Innovative private sectors can foster growth in the Central America

This page in:
Workers wearing face masks operate standing appliances in a factory Workers in an industry in Honduras. Photo courtesy: Honduran Manufacturers Association (2020).

Every year, hundreds of thousands of Central Americans leave their countries to search for a better future.

For generations, it seemed that the crisis has defied large-scale solutions, but there is growing momentum to address one of the root causes of poverty and mass migration: a lack of economic opportunity. We’ve seen several multinational companies accept the challenge to invest more in Central America, particularly the Northern countries, to create jobs and stoke economic growth, and many more are interested in contributing, driven by a current call to action made by the United states Administration.

That is an encouraging sign. Frankly, no amount of state stimulus or international aid will be enough to meaningfully tackle poverty. What the region needs is vibrant, innovative private sectors that can foster the type of sustainable, long-term growth that has transformed countries from South Korea to Chile.

Private businesses are the backbone of most developing economies. They provide 9 out of 10 jobs, they yield tax revenues that fund vital infrastructure projects, and they create products that make life better for everyday people. 

IFC, a member of the World Bank Group, has seen first-hand the transformative power of private enterprise in Central America. Last year, we invested more than $1 billion in the region, focusing on firms that create jobs, promote inclusion, help small businesses, promote women empowerment, support sustainable agribusinesses, and address critical infrastructure needs for the region.

One of our recent investees is a privately owned power plant in El Salvador that will provide electricity to one-third of the country.

But to have more success stories like these, we must remove a host of barriers which prevent local companies from expanding and multinational corporations from investing in Central America.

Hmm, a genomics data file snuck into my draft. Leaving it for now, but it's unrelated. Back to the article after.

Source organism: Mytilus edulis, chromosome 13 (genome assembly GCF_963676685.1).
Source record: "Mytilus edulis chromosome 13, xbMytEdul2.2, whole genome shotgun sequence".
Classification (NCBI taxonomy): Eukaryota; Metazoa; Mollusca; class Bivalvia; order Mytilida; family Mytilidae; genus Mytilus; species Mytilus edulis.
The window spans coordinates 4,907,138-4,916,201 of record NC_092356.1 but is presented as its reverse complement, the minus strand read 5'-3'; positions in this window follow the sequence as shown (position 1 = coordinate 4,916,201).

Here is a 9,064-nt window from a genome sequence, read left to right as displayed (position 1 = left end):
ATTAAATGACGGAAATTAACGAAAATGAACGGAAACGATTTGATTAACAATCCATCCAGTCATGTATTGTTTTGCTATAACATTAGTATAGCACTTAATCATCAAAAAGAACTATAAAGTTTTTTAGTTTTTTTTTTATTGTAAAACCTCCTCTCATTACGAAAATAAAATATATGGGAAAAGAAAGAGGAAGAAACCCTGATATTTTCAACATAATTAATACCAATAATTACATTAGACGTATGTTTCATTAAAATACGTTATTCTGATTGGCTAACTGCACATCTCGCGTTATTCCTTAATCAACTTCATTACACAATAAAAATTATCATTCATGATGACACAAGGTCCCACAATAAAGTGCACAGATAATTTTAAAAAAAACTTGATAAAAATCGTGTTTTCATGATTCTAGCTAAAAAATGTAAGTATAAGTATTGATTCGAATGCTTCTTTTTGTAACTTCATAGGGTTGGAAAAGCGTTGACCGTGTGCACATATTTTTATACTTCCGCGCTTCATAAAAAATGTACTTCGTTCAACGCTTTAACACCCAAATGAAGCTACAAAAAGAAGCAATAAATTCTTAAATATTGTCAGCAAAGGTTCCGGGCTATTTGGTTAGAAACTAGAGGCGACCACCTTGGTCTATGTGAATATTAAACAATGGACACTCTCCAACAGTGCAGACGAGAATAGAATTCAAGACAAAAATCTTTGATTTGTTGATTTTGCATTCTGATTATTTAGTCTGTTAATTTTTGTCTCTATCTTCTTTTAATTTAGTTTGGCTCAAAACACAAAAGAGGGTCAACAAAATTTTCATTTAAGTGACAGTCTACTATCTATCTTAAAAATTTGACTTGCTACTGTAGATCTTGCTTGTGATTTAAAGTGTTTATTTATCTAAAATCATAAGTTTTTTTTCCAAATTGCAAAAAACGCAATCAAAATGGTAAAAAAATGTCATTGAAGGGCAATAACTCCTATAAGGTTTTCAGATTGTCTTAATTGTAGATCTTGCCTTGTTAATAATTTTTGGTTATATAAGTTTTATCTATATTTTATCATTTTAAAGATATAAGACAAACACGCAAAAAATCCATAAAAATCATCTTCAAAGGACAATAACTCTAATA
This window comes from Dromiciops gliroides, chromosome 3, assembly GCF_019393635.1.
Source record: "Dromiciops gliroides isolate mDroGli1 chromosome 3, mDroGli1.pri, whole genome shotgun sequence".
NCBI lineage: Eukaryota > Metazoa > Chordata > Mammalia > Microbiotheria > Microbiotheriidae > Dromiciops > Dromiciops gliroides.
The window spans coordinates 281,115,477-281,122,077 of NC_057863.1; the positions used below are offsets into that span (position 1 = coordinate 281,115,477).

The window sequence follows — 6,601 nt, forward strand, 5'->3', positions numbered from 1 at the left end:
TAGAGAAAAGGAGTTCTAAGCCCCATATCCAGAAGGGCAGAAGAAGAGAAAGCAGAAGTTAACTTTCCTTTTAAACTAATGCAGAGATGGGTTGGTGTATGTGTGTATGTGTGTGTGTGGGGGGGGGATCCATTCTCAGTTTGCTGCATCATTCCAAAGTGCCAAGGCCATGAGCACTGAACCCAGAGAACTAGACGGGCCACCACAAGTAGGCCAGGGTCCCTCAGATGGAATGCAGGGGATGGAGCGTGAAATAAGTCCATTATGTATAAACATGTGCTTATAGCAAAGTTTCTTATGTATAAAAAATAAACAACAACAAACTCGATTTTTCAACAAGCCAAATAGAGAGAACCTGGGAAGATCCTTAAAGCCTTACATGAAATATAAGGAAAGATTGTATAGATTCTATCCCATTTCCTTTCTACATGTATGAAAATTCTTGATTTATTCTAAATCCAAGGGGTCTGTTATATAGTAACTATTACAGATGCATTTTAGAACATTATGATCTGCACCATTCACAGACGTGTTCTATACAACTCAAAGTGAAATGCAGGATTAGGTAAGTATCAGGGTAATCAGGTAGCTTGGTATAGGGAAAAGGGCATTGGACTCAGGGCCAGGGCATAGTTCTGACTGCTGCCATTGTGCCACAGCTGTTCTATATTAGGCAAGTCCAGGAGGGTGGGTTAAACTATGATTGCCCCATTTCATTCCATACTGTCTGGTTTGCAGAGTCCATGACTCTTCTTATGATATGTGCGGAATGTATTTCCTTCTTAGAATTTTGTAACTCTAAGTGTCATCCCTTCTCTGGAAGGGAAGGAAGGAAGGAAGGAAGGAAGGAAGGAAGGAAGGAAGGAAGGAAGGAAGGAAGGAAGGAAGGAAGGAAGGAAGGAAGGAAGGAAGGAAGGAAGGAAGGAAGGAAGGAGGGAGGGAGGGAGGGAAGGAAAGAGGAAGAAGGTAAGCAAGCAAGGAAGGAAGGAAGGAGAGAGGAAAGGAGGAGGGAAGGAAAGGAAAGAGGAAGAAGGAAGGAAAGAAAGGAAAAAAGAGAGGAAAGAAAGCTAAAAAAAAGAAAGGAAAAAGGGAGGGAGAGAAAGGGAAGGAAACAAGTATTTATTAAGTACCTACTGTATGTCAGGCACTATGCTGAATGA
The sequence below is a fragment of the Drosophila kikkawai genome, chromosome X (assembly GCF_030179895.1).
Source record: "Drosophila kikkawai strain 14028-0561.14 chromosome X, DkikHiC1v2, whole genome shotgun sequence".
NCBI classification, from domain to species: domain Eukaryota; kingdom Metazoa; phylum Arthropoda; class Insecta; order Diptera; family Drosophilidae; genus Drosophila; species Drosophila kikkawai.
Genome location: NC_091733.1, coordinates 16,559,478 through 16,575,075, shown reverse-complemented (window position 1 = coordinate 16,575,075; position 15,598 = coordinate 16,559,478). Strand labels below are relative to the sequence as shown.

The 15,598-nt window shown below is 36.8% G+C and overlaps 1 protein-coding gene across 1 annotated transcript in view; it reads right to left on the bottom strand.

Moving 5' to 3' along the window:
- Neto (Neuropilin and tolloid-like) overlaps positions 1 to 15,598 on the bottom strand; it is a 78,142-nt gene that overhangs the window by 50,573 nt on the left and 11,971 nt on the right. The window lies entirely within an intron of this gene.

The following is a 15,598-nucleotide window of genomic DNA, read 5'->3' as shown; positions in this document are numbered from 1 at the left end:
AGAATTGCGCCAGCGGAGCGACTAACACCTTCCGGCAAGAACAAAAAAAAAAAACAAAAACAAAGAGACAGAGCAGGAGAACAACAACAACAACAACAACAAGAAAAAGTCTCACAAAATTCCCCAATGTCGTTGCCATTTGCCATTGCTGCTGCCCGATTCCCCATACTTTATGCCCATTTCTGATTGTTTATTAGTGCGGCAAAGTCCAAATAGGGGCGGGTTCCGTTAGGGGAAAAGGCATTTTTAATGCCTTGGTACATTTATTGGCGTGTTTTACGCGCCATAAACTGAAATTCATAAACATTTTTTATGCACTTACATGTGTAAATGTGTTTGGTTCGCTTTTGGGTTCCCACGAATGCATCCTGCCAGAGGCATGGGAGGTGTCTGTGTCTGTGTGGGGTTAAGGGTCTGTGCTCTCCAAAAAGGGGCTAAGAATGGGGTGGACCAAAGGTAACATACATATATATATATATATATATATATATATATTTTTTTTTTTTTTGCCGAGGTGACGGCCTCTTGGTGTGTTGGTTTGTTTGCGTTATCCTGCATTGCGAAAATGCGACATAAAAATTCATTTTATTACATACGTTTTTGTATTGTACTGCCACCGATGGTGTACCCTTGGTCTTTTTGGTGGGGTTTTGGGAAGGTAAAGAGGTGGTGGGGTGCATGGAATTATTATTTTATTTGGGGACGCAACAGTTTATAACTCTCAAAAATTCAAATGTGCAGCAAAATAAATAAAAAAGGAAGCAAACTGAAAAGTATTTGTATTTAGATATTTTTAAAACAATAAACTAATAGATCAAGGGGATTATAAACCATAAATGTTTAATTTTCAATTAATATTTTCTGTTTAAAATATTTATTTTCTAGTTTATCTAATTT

Difficult times, clear paths

There is a laundry list of reasons for those subpar showings. Red tape, including onerous processes for starting a business, discourages many entrepreneurs. Instability and lack of appropriate regulations make multi-national corporations hesitant to invest in these countries.

Expensive and unreliable electricity thwarts industry. The need to develop vocational skills, and high levels of insecurity often weighs on businesses, and in some countries, it is considered the single-greatest obstacle to commerce. Moreover, and as demonstrated recently, the landfall of hurricanes Eta and Iota showed the vulnerability of the region to climate shocks and the need to increase their resilience to these events. 

COVID-19 has only made the task of stoking economic growth more urgent as the economies of Central America combined, shrunk by 7.5% in 2020. 

As difficult as times have been, there is a clear path forward. Investments in priority areas like renewable energy, sustainable agriculture, housing, and financial inclusion are already underway and will be key to advancing the development of the northern countries in Central America in the coming years.

The keys to success

Moving forward, focusing investments in key sectors, and dismantling major barriers in the region should remain on the forefront of the region’s development agenda:

Firstly, Countries can ramp up vocational training and better-align their post-secondary education systems with the job market.

Secondly, Central America needs to convincingly tackle red tape, by reforming the policy framework to enhance competitiveness and to encourage entrepreneurial growth in the region. 

Thirdly, states need to attract private capital and expertise to help them transition to a clean, reliable, and resilient energy matrix. Public-private partnerships (PPPs) are still relatively new in Central America, but in many parts of the world they are the foundation of the power sector—and they allow governments to direct their finite resources to other areas.

Some Central American countries remain among the most vulnerable countries to extreme weather events. Displacement, agricultural degradation, and property damage as a result of recent events have led to even greater insecurity in the region and has further stunted its economic growth.

This reinforces the importance to strengthen their climate resilience and transition to low-carbon economies. IFC studies show that there are profitable investment opportunities in the region in terms of sustainable construction, energy efficiency, renewable energy, transportation, and sustainable agriculture.

Lastly, development in the region remains contingent on its capacity to improve access to credit. Major gaps persist among the most vulnerable yet most important entrepreneurial demographics: SMEs, agricultural workers, and women.

I know that in many parts of Central America some companies, have a mixed track record. But nearly every country that has made the transition from developing to developed state has done it on the back of the private sector. 

Regulatory reforms like the ones mentioned earlier, with strong coalition between the public and private sector can open up investment opportunities in a host of long-establish sectors emerging industries,  creating the stable, well-paying jobs so many people are yearning for.

We have a real shot at improving lives across Central America—.


Martin Spicer

Regional director for Latin America and the Caribbean at the International Finance Corporation

Join the Conversation

The content of this field is kept private and will not be shown publicly
Remaining characters: 1000